The outraged Posthumus, who believes that Imogen has conducted an affair with Iachimo, writes a letter to his former servant Pisanio requesting his assistance in his plot for revenge against her. In a private moment, Pisanio reflects upon the duties of a servant in a soliloquy: 

Disloyal? No. 
She’s punished for her truth and undergoes, 
More goddesslike than wifelike, such assaults 
As would take in some virtue. O my master, 
Thy mind to her is now as low as were 
Thy fortunes. How? That I should murder her, 
Upon the love and truth and vows which I 
Have made to thy command? I her? 
Her blood? If it be so to do good service, never 
Let me be counted serviceable. How look I 
That I should seem to lack humanity 
So much as this fact comes to?

In his letter, Posthumus solicited Pisanio’s help in murdering Imogen. Pisanio, however, knows that Imogen is innocent of the charges that Posthumus lays against her. Though he is loyal to Posthumus, he notes that this request exceeds the duties that one can reasonably expect of a servant. He forcefully rejects the notion that he is now compelled by duty to murder an innocent woman due to the “vows” that he made in the past to follow Posthumus’s commands. If “good service” includes murder, he reasons, then he hopes never to be “counted serviceable” again.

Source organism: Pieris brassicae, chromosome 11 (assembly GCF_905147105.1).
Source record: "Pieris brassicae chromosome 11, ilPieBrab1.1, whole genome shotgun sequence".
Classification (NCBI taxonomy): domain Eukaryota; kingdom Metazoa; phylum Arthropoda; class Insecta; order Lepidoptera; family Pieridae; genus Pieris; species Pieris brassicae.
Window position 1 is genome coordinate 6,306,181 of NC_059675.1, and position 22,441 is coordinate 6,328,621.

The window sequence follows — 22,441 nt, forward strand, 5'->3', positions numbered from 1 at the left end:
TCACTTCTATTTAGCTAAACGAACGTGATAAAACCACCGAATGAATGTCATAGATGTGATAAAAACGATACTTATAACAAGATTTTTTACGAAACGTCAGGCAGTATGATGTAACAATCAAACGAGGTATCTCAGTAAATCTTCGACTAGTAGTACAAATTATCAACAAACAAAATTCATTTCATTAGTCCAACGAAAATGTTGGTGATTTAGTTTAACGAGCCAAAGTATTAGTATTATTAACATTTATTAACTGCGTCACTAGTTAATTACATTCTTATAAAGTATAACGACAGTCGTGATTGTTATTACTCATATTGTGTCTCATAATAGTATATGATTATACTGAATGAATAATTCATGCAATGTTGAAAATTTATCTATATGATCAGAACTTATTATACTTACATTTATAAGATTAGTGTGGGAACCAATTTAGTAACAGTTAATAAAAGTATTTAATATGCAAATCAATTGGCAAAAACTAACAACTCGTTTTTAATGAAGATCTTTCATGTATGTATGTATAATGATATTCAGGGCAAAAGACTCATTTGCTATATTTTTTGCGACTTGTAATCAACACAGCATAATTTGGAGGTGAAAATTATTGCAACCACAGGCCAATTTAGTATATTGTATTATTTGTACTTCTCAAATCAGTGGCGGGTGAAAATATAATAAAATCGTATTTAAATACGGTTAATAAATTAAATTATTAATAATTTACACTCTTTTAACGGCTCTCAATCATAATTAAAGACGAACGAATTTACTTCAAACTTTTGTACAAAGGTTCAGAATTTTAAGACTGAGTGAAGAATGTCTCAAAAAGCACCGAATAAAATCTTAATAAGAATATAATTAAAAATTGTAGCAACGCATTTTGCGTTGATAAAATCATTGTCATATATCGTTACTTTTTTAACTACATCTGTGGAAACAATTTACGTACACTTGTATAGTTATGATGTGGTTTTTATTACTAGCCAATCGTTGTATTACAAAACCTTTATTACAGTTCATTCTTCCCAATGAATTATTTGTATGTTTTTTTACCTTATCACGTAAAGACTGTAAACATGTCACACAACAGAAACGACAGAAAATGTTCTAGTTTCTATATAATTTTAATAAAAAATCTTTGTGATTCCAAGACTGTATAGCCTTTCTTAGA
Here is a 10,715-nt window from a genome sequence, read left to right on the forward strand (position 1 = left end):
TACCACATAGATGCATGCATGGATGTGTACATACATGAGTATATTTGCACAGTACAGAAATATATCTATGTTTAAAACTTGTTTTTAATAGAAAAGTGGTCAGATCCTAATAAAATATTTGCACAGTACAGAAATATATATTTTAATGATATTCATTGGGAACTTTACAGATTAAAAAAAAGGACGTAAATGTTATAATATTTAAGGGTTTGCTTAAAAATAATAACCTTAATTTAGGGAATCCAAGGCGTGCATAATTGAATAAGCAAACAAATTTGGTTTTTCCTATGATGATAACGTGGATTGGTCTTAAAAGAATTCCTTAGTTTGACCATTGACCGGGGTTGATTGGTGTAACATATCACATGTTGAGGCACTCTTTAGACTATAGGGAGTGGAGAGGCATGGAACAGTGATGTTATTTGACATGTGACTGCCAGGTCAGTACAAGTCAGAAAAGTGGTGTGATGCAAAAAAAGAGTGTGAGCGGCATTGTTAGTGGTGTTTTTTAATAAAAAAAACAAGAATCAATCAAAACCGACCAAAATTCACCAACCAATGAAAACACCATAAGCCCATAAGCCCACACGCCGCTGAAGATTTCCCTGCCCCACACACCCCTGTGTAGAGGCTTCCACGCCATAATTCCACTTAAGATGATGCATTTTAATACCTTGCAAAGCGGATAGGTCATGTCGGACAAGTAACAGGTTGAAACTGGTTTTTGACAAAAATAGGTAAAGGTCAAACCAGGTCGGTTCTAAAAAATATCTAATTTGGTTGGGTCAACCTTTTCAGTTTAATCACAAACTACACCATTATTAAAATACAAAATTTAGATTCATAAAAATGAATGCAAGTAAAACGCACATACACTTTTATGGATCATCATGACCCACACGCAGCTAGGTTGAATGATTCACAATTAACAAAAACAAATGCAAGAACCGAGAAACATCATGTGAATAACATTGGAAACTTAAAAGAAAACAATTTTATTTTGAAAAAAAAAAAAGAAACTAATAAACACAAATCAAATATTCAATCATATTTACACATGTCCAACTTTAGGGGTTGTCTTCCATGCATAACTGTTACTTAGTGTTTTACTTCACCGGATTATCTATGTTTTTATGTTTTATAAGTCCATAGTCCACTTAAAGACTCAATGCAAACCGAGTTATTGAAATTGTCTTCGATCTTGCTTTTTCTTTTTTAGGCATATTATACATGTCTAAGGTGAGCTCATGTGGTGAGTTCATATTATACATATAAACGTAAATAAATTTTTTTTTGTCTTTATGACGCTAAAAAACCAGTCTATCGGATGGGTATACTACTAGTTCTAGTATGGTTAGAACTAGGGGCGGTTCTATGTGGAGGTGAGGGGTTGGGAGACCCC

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Act 3, Scene 3
Explanation and Analysis—Sparks of Nature:

After sending Arviragus and Guiderius out to catch a deer for dinner, Belarius has a private moment in which he reflects upon the difficulty of raising these two brave and noble young men in a soliloquy: 

How hard it is to hide the sparks of nature! 
These boys know little they are sons to th’ King, 
Nor Cymbeline dreams that they are alive. 
They think they are mine, and, though trained up thus meanly, 
I’ th’ cave wherein they bow, their thoughts do hit 
The roofs of palaces, and nature prompts them 
In simple and low things to prince it much 
Beyond the trick of others. [...] 
 When on my three-foot stool I sit and tell 
The warlike feats I have done, his spirits fly out 
Into my story.